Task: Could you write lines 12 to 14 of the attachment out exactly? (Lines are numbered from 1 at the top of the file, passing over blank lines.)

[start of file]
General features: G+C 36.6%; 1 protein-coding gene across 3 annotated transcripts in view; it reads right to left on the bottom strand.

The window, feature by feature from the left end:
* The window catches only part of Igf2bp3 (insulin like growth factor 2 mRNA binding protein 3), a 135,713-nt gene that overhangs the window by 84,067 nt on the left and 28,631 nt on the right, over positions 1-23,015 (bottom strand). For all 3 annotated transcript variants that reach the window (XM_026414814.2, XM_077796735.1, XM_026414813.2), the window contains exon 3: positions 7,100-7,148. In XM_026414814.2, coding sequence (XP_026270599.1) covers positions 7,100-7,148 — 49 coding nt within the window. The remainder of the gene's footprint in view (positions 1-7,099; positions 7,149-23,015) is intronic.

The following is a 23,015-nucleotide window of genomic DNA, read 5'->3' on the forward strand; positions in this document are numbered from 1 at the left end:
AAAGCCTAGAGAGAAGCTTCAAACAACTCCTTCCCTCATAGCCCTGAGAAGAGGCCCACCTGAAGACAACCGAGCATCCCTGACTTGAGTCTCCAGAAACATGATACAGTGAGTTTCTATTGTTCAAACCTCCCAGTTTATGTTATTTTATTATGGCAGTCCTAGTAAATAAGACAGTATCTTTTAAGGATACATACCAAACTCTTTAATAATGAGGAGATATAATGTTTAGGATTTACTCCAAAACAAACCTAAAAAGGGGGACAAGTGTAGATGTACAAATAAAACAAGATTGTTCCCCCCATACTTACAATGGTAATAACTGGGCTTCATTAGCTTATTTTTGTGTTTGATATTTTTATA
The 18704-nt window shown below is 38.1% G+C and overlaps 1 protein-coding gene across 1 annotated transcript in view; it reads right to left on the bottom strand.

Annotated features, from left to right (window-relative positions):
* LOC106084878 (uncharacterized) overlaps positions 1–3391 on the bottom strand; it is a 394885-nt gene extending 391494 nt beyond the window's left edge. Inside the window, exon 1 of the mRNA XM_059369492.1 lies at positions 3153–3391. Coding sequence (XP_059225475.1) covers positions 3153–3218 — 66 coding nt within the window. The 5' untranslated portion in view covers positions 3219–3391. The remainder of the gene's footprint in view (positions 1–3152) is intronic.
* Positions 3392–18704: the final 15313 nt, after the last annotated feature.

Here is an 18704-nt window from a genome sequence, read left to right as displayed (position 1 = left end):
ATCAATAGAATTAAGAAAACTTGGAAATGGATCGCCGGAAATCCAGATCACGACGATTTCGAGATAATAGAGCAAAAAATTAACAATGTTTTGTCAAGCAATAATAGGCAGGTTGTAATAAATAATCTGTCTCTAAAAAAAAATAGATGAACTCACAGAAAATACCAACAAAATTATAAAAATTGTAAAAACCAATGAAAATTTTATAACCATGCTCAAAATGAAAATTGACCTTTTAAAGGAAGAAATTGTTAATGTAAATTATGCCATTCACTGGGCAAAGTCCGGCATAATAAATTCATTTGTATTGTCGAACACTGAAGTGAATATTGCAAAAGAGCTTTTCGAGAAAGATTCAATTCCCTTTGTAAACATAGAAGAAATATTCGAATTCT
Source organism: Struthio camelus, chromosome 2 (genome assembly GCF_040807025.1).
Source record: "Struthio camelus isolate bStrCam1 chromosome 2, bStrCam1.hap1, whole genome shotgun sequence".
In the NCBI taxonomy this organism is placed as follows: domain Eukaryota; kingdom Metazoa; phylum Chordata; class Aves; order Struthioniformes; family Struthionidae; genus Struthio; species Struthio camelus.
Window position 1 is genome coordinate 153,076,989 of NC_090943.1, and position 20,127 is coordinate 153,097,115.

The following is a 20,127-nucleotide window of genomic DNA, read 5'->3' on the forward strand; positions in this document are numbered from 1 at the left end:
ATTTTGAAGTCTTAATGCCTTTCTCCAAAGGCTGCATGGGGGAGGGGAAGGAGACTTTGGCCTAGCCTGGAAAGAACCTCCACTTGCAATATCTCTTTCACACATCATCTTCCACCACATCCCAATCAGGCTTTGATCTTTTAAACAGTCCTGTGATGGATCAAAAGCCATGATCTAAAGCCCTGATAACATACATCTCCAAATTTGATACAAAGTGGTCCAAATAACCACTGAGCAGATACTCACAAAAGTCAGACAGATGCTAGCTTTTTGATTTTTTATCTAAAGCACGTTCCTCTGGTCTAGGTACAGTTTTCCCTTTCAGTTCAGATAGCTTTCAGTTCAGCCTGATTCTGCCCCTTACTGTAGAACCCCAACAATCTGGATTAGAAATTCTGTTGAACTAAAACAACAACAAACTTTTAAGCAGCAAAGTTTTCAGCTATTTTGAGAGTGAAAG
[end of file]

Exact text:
Source organism: Struthio camelus, chromosome 2 (genome assembly GCF_040807025.1).
Source record: "Struthio camelus isolate bStrCam1 chromosome 2, bStrCam1.hap1, whole genome shotgun sequence".
In the NCBI taxonomy this organism is placed as follows: domain Eukaryota; kingdom Metazoa; phylum Chordata; class Aves; order Struthioniformes; family Struthionidae; genus Struthio; species Struthio camelus.